Social Policies in an Age of Austerity

Social Policies in an Age of Austerity

A Comparative Analysis of the US and Korea

KDI/EWC series on Economic Policy

Edited by John Karl Scholz, Hyungypo Moon and Sang-Hyup Lee

Social Policies in an Age of Austerity is the first major publication on the topic, with a particular interest in the United States and the Republic of Korea. The authors of the ten chapters in this book review recent developments in social policies in OECD countries, with a focus on achieving greater effectiveness in public spending on social programs, under increasingly tight national budgets. The contributions cover social and fiscal policy and issues in labor market policy, in addition to the effectiveness of social insurance, education and antipoverty policy.

Chapter 1: Introduction and overview

John Karl Scholz, Hyungpyo Moon and Sang-Hyop Lee

Subjects: asian studies, asian economics, asian social policy, economics and finance, asian economics, social policy and sociology, comparative social policy, economics of social policy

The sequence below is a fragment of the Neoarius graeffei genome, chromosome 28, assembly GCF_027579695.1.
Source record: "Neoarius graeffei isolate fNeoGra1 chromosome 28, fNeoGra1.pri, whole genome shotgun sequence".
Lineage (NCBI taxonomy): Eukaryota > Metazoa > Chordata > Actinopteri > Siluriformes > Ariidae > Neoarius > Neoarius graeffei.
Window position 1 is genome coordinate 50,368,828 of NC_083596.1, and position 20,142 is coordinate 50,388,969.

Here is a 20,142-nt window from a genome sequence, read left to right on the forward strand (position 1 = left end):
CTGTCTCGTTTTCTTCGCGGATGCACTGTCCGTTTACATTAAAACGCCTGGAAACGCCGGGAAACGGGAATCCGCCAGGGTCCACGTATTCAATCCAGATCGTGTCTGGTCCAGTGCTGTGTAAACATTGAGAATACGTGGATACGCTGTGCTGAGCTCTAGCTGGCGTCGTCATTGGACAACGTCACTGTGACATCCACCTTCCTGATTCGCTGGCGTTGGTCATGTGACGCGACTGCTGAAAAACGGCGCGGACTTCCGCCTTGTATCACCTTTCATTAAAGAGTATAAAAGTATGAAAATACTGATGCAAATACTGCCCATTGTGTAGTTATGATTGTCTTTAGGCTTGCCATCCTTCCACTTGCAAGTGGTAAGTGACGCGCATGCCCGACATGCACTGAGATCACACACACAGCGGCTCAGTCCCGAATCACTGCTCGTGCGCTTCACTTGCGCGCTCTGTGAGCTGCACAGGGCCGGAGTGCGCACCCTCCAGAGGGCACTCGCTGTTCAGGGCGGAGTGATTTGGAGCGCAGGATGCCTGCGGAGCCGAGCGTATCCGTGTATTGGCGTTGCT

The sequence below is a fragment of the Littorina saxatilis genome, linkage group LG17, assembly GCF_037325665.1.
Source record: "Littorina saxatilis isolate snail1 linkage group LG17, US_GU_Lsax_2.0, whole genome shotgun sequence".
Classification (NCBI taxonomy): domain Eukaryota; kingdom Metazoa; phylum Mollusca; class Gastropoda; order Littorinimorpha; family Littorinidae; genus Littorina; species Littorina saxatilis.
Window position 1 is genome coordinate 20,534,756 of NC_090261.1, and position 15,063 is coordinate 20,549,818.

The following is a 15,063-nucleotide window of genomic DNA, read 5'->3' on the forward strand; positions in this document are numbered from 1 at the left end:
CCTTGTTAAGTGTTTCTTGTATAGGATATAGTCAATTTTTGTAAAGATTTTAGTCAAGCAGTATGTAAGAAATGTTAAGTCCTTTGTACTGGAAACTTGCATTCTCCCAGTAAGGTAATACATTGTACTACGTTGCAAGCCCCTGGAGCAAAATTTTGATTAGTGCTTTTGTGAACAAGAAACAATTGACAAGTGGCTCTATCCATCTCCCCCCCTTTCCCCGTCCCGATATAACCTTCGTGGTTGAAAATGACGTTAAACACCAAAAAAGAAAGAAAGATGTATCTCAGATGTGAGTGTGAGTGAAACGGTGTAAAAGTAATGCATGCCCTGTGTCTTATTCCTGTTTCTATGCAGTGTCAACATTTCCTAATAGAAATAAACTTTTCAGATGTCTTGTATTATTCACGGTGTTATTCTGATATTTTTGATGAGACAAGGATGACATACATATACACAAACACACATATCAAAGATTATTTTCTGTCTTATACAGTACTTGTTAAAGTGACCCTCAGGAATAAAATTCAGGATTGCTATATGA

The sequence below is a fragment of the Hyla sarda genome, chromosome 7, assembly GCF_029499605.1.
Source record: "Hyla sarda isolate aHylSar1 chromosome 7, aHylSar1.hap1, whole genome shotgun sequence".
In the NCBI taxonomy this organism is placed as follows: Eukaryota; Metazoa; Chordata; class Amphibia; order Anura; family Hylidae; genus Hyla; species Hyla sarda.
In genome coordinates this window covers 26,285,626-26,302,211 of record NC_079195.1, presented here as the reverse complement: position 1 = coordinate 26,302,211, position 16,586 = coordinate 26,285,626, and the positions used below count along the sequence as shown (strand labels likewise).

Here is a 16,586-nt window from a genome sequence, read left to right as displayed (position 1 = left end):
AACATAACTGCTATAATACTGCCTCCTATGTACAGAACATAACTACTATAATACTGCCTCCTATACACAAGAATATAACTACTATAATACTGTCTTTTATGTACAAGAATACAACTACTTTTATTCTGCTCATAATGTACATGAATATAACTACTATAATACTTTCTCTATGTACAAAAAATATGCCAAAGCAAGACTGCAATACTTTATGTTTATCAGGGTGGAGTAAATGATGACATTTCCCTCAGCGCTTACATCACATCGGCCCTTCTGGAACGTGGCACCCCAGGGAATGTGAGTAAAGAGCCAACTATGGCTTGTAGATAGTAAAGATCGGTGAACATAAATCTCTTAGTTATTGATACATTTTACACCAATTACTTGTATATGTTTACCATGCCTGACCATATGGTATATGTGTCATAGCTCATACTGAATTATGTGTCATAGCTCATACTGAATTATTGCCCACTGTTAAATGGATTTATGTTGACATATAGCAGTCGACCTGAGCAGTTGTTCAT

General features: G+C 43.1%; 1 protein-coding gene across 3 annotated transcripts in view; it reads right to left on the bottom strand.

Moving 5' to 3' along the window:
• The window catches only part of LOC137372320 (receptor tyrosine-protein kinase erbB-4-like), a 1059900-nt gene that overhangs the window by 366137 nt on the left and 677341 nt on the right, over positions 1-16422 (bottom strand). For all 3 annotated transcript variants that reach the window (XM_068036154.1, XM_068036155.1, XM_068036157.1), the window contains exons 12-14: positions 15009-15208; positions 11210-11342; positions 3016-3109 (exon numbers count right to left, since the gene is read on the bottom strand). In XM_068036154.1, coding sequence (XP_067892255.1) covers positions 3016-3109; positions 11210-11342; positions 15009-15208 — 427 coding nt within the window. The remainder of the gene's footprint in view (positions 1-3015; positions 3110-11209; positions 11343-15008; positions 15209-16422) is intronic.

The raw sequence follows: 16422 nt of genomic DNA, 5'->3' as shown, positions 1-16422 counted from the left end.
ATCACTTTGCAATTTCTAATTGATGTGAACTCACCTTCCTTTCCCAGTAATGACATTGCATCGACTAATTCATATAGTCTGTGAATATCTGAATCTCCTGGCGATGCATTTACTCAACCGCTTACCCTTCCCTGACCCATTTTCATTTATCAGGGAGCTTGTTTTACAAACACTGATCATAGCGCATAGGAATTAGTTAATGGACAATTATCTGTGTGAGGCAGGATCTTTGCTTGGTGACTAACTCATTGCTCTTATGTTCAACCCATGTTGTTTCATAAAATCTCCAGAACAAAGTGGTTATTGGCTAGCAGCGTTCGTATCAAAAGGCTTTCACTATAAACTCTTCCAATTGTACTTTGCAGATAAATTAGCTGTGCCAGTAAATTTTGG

Korea has attracted worldwide attention for its rapid economic growth since the 1960s. Although the country’s economic growth is considered relatively healthy by international standards, the Korean economy still faces considerable challenges. One of the key aspects of the challenges includes socioeconomic problems such as the rising numbers of disadvantaged elderly people, employment instability among young people, the high cost of having children and the widening gap between the rich and the poor. The importance of social policy is highlighted most by the recent rapid change in age structure in Korea, which registered the world’s lowest fertility rate. The speed of population aging in Korea is unprecedented, and the proportion of the elderly in Korea’s population will surpass that of the United States and many European countries in less than two decades. The rapid decrease in fertility is believed to be related to the high cost of children, especially the high cost of private tutoring for teenagers in Korea. Since many public social policies target the old and the young, the changes in age structure have profound and fundamental implications for social policy. The elderly are particularly vulnerable in Korea, because the traditional family support system has been deteriorating rapidly. Public pension programs and public health care are obvious and important examples of the pressing needs of the elderly. These problems call for substantial reform in social policies.